Please welcome Ofelia Grand here today, to talk about her new release, Soul Eater!
Thank you so much for having me here today, Ally. I wanted to drop by and talk a little about my book, Soul Eater, that was released on October 31st, so it’s brand new.
Soul Eater is an example of how stories don’t always turn out as planned. I had this idea at around this time last year. I have a sauna in the basement—yes, it’s a Scandinavian thing—and I was down there with a pen and a notepad. I do that when I don’t know what the heck it is I’m doing (or if I have to write a blurb). Sweating helps me think LOL.
Anyway, I was down there, and I was thinking I should write twelve short stories, at 10k tops, and release one a month. I drew a plan for them in my bullet journal, listed my ideas, and I called it A Year of Shadows. I wrote Scary Gary which is a 5k story about a guy who’s fighting his shadow (and it’s free everywhere but on Amazon *wink*) and then life happened, as it often does.
I tucked my ideas away, and back in June when the deadlines for the holiday stories were posted, I figured I’ll take one of my Year of Shadows ideas and turn it into a short Halloween story—you know, 10k or so as I’d planned.
Turns out a wizard summoning a werewolf ghost needed a little more than 10k
It’s close to All Hollow’s Eve, which is when the veil between the living and the dead is at its thinnest, but it doesn’t matter because Thaddeus Ezax, our wizard, can’t summon ghosts. He stole a skull from the black market, and the seller claimed there was a werewolf’s spirit trapped in it. It shouldn’t matter because Thad can’t call the dead.
Sandulf Hunter, our werewolf, doesn’t know he’s dead, but he knows he hates wizards. The man who got him out of the skull is a wizard, but he’s also Sandy’s mate. He can’t have a wizard for a mate.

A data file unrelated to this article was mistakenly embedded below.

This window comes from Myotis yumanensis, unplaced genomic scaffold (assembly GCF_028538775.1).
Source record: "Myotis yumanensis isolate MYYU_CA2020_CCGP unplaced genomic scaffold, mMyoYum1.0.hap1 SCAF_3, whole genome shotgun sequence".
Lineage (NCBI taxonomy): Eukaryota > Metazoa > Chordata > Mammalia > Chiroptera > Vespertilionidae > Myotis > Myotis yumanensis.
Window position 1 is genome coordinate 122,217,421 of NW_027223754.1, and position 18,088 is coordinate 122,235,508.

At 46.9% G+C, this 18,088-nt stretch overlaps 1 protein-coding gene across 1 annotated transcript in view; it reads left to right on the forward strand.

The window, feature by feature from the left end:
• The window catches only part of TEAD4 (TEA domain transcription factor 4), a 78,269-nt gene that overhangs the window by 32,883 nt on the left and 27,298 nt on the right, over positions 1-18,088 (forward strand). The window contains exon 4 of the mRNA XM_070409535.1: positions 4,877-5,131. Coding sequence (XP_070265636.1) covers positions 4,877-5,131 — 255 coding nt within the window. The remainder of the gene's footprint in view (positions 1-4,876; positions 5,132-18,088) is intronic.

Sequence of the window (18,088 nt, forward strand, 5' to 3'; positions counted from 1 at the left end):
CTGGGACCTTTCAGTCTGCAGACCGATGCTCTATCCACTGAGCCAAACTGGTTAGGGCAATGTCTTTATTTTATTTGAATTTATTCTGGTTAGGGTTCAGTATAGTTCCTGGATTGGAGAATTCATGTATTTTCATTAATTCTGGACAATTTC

Then we have the whole complication of Thad being a cop, working with Sandy’s brother Ric, and they’re in the middle of solving a serial killer case. So it needed a little more than 10k…51k, in fact!
Had he called a spirit?
No, he couldn’t have. First, he was no sorcerer. Second, only powerful sorcerers could make a spirit sentient, and Thad wasn’t powerful. And third…he couldn’t come up with a third, but there had to be one because he couldn’t call spirits.
Perhaps it was a dream. He’d never steal from the black market. He’d never do something so incautious; he wasn’t stupid. His life might be depressingly dull, but he still liked living it.
“Do you remember how you ended up…” Thad gritted his teeth. “Eh… dead?”
Sandulf stopped, and for a few seconds, everything was quiet. His laugh started slow, like a huff, but it grew into a deep, rumbling belly laugh. Thad watched, stunned. He was magnificent, all tall and broad-shouldered, exactly like Ric except his laugh lit up his entire face, despite it being a bit translucent.
“For a wizard, you’re funny. I’m not dead.” Sandulf gestured at himself.
“So you don’t remember.” Thad nodded. It was for the better. It would’ve helped if Sandulf could point out his killer, but it was best for his sake he didn’t remember.
They didn’t speak as they walked through the city. Could people see Sandulf or did they only see a freaked-out man hugging something to his chest while trying to not draw attention to himself?
Thad took the last turn toward the station, ignoring that Sandulf had stopped to look at a pumpkin and spider web display in the shop window.
How the hell would he tell Ric? Unless this was a dream, he’d brought Ric’s brother back from the dead—or not back from, his spirit had been trapped in the skull this entire time. But how to explain? Saying he’d made a mistake wouldn’t be sufficient in Ric’s eyes.